Thursday, July 12, 2012

John Carney on the Delusions Surrounding the LIBOR "Scandal"

CNBC's John Carney has an important piece out on the LIBOR scandal. And by important piece, I don't mean in the Taibbi-Morgenson sense of the term, where nothing is written but a regurgitation of facts and scream "Trillions of dollars in manipulated assets!".

Carney actually looks at the evidence and reaches conclusions about what really went down (or to be more correct what didn't go down.) He is the only MSM writer to do this.

Carney writes:
Were The Barclays Traders Delusional?

One of the oddest things about the Barclays Libor manipulation scandal is that no one has actually demonstrated that the British bank ever successfully manipulated Libor.

We know that during the financial crisis, Barclays [BCS  10.10    -0.15  (-1.46%)   ]executives believed other banks were submitting Libor numbers that intentionally understated the borrowing costs of banks. This, in turn, made the higher numbers Barclays was submitting look like an indication of financial distress. So Barclays decided to start low-balling its own submissions.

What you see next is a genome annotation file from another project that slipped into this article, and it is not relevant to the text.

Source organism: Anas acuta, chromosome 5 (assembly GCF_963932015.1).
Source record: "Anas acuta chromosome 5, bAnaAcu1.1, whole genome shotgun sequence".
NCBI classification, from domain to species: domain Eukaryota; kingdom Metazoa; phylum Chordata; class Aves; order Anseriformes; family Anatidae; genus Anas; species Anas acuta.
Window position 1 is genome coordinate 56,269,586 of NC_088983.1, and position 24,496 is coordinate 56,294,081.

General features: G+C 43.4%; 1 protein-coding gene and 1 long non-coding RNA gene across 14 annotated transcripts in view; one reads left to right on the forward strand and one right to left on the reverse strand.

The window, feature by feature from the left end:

But this doesn't look like an attempt to manipulate Libor.

It seems to have been an attempt to manipulate the perception of markets and regulators as to the health of Barclays. If you are rigging your numbers for reputational reasons, you don’t particularly care what the final Libor fixing is.

We also know that derivatives traders at Libor regularly asked the folks at Barclays to submit numbers intended to move Libor up or down based on their positions in trades linked to interest rates. The report from the Britain Financial Services Authority shows the submitters complying with the request.

But it doesn’t provide any indication that the attempted manipulation worked. In fact, it seems as if it didn’t work at all.
Read the rest here. 

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